“This partnership was formed to dramatically improve the County’s ability to protect our environment and the health and well-being of our residents. Together with United Water, we will implement unprecedented advances in environmental protection, odor control, management efficiencies, plant aesthetics and public information. Furthermore, this effort permits a more effective and efficient management of the plants and sewage system following the federal government’s significant investment in storm hardening of our infrastructure,” the county executive said.

A part of French multinational corporation Suez, United will be responsible for the Bay Park, Cedar Creek and Glen Cove Sewage Treatment Plants. Combined, they process wastewater for 1.1 million Nassau County residents.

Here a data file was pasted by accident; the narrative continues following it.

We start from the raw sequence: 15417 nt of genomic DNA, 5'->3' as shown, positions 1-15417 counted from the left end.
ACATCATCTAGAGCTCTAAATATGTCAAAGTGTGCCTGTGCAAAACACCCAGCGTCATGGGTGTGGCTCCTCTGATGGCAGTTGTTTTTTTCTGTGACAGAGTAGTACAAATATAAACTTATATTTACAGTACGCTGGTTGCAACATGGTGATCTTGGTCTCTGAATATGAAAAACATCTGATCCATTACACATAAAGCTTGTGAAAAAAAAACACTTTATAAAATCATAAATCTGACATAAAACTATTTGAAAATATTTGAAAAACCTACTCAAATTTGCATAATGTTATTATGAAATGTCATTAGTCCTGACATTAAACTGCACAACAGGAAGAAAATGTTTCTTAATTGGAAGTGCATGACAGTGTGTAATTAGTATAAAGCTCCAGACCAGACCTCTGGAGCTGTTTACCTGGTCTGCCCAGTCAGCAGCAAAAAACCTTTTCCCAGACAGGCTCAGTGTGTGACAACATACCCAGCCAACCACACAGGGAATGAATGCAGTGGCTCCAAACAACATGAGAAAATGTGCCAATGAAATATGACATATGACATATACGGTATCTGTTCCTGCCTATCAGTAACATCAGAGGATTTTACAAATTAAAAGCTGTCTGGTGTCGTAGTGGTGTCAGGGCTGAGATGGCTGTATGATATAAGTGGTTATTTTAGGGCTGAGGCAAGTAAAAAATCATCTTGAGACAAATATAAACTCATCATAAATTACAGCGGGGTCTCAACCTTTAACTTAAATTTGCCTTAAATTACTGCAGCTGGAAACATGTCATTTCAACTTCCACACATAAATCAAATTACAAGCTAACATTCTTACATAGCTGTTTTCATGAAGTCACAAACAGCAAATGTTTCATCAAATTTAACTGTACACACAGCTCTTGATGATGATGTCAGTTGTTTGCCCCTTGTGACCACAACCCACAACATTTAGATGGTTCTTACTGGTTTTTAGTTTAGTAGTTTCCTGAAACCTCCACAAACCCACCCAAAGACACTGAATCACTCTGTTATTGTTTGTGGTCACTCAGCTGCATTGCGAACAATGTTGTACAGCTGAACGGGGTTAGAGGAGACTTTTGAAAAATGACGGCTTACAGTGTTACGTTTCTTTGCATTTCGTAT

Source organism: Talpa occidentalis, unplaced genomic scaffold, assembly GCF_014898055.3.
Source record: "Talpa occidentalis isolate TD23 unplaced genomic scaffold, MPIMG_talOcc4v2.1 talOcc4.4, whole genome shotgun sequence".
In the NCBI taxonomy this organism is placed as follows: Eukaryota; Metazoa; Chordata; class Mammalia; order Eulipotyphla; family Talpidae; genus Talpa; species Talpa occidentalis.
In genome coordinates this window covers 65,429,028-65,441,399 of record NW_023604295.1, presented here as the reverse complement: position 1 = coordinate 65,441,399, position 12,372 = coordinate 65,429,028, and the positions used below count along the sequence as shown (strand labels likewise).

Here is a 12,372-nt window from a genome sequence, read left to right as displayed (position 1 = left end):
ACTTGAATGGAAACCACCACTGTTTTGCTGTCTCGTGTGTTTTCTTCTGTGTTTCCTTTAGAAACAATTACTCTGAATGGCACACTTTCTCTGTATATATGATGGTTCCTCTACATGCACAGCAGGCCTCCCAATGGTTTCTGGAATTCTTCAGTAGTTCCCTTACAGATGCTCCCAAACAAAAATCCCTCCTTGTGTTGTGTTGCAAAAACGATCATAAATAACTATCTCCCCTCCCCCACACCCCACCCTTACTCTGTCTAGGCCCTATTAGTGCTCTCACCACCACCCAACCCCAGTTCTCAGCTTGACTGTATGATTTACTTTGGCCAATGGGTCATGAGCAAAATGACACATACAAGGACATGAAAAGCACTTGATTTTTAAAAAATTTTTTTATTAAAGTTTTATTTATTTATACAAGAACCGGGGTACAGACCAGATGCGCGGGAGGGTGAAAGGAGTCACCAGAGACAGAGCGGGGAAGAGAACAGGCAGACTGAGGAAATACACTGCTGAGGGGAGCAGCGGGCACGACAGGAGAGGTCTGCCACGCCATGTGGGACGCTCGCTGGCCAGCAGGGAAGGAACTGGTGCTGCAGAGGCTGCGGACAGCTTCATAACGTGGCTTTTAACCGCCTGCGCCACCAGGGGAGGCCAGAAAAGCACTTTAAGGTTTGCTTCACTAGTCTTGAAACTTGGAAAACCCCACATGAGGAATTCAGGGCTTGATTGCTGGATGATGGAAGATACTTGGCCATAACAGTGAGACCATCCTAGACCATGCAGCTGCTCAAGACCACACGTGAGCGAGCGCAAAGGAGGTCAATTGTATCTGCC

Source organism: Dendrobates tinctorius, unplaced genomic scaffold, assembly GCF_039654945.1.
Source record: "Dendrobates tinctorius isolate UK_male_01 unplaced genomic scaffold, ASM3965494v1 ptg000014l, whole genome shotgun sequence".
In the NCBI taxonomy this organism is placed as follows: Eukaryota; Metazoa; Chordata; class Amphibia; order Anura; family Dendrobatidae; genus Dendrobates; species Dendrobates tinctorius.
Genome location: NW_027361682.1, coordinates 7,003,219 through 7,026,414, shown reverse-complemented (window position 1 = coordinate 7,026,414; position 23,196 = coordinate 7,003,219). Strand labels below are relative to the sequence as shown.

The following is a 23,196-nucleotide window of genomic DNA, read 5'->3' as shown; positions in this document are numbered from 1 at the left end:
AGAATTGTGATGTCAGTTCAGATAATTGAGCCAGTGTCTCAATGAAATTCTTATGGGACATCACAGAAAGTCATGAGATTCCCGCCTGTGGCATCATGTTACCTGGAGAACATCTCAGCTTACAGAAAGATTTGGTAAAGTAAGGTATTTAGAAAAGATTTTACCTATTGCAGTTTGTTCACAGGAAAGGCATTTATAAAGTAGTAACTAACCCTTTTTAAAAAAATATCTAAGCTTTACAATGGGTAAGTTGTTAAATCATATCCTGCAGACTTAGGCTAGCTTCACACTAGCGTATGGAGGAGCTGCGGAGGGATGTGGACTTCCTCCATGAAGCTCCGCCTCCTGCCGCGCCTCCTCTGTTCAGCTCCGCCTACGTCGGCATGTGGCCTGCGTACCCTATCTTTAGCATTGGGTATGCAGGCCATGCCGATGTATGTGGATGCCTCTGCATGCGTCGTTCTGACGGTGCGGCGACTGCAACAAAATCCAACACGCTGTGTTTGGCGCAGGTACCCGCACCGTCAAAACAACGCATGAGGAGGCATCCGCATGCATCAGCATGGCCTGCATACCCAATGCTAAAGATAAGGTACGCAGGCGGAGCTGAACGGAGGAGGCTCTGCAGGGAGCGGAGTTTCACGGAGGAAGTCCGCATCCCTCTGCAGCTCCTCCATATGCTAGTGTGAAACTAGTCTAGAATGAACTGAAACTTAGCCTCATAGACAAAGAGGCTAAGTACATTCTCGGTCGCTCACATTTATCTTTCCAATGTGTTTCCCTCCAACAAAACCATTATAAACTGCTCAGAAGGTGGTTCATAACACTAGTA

Nassau County will maintain ownership of all three plants, but United Water will be responsible for operating the plants. Company officials also said they will implement programs to resolve major deficiencies in the system.

Nassau County will also be responsible for overseeing United, with the company providing written reports detailing operation and maintenance every month. Both sides will meet regularly to review performance and county officials will also perform an inspection every year. In addition, there will be a full-scale inspection of all three plants every fifth year to help the county determine if United Water is meeting its obligations.

Company officials have pledged not only to operate the plants to best protect the surrounding wetlands and estuaries, but to also hire Nassau County employees when possible. Part of the agreement calls for United to use certain county employees at the sewer plants to generate no less than $10 million in annual savings. Employees not hired by United to work at the plants would be moved to vacant county positions as part of a no-layoff agreement in the deal.